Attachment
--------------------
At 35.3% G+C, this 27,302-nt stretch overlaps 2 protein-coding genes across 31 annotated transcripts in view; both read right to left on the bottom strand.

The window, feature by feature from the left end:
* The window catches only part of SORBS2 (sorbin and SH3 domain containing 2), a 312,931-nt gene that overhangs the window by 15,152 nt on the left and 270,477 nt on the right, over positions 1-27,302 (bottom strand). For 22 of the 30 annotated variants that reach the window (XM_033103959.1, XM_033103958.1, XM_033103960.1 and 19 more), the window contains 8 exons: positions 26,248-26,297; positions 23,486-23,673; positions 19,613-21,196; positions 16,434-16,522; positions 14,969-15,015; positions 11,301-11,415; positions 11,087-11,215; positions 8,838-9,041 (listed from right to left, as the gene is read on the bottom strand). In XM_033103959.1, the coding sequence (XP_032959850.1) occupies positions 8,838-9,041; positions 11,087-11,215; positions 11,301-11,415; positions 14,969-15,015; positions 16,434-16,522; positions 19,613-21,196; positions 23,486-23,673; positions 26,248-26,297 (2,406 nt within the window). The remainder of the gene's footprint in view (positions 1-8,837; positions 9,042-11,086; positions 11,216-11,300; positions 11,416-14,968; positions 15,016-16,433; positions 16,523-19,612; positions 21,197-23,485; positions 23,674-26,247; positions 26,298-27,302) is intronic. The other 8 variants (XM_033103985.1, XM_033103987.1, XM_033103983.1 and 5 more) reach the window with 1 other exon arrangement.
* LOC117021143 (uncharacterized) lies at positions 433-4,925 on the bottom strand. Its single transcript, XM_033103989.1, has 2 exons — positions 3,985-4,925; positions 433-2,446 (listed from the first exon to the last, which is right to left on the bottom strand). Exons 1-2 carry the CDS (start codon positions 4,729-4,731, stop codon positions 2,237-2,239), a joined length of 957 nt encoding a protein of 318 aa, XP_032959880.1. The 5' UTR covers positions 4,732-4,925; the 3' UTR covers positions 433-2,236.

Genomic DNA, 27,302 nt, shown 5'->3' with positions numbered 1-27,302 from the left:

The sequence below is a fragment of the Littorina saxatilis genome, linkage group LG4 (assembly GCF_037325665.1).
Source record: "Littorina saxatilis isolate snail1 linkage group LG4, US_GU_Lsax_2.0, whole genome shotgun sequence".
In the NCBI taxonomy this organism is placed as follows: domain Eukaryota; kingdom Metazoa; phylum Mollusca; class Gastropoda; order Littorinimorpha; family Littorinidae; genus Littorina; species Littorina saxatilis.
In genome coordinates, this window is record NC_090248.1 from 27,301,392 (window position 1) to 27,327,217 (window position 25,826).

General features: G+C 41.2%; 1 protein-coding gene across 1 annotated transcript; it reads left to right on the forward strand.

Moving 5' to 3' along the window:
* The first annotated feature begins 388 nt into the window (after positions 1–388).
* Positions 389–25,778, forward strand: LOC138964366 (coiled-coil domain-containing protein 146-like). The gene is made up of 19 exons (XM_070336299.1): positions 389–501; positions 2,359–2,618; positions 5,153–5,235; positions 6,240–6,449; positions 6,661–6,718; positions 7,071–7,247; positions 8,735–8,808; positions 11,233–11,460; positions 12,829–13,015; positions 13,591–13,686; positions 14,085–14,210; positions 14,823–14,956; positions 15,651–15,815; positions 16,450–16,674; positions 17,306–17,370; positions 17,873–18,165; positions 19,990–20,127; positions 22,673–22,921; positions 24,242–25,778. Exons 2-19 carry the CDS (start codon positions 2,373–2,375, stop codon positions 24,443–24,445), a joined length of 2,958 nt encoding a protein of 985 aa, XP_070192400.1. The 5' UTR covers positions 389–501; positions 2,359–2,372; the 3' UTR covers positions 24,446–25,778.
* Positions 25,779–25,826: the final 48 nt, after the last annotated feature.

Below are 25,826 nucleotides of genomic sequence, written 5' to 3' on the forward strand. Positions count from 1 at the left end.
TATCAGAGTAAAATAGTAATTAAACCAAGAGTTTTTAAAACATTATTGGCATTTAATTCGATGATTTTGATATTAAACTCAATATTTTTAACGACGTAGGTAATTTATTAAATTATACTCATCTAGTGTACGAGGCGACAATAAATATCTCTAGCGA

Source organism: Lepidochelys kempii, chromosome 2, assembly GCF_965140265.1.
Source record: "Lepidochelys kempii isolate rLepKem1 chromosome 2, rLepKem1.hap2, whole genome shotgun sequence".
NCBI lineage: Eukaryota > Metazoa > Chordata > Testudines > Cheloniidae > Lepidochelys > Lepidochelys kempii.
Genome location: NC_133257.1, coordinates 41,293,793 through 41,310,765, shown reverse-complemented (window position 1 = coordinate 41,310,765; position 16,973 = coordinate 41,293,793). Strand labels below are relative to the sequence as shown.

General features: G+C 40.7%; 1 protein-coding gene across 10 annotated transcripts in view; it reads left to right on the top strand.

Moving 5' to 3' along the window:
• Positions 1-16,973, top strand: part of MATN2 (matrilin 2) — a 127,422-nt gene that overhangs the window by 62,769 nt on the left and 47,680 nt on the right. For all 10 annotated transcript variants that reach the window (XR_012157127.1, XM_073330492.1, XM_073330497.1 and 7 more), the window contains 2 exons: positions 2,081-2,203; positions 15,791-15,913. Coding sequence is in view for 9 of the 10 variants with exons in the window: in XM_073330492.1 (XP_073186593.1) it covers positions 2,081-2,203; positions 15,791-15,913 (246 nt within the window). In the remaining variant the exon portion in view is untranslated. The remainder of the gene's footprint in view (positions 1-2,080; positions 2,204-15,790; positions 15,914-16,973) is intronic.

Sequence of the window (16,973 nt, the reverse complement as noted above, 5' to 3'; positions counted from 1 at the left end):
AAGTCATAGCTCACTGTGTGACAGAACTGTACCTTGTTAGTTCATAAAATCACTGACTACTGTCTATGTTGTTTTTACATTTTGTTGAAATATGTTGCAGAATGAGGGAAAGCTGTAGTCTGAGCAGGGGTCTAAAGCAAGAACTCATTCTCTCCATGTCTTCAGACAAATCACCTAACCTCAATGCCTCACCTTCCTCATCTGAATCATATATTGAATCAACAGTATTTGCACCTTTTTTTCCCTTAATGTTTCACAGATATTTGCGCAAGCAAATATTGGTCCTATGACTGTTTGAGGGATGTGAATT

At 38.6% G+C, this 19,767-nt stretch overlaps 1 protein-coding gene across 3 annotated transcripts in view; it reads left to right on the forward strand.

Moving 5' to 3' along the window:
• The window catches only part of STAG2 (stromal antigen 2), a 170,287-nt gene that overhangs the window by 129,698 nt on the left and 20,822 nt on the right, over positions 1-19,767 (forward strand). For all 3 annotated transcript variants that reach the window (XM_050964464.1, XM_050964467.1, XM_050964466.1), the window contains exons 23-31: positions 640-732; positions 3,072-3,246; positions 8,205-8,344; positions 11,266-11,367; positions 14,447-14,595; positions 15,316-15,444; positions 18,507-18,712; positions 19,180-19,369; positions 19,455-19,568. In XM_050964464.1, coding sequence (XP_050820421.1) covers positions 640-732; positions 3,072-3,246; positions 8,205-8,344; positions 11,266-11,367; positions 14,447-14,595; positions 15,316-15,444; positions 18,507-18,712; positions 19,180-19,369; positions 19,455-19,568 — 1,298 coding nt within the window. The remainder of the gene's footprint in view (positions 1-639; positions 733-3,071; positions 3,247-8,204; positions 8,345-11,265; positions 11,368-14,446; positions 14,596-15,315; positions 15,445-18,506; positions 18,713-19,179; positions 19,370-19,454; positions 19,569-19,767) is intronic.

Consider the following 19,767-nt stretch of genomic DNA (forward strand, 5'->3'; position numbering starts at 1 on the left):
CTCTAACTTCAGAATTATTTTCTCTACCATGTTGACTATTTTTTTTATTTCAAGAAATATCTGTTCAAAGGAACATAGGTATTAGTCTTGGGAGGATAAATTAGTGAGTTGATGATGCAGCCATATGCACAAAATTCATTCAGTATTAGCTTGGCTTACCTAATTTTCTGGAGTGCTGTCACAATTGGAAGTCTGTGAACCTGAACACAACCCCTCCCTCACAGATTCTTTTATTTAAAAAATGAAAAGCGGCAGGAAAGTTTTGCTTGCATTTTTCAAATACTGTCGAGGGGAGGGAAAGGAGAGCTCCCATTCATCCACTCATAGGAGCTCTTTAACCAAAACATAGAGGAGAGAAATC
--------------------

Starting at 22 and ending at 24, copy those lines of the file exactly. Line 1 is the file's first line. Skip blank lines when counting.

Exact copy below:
Moving 5' to 3' along the window:
• Positions 1-16,973, top strand: part of MATN2 (matrilin 2) — a 127,422-nt gene that overhangs the window by 62,769 nt on the left and 47,680 nt on the right. For all 10 annotated transcript variants that reach the window (XR_012157127.1, XM_073330492.1, XM_073330497.1 and 7 more), the window contains 2 exons: positions 2,081-2,203; positions 15,791-15,913. Coding sequence is in view for 9 of the 10 variants with exons in the window: in XM_073330492.1 (XP_073186593.1) it covers positions 2,081-2,203; positions 15,791-15,913 (246 nt within the window). In the remaining variant the exon portion in view is untranslated. The remainder of the gene's footprint in view (positions 1-2,080; positions 2,204-15,790; positions 15,914-16,973) is intronic.

Sequence of the window (16,973 nt, the reverse complement as noted above, 5' to 3'; positions counted from 1 at the left end):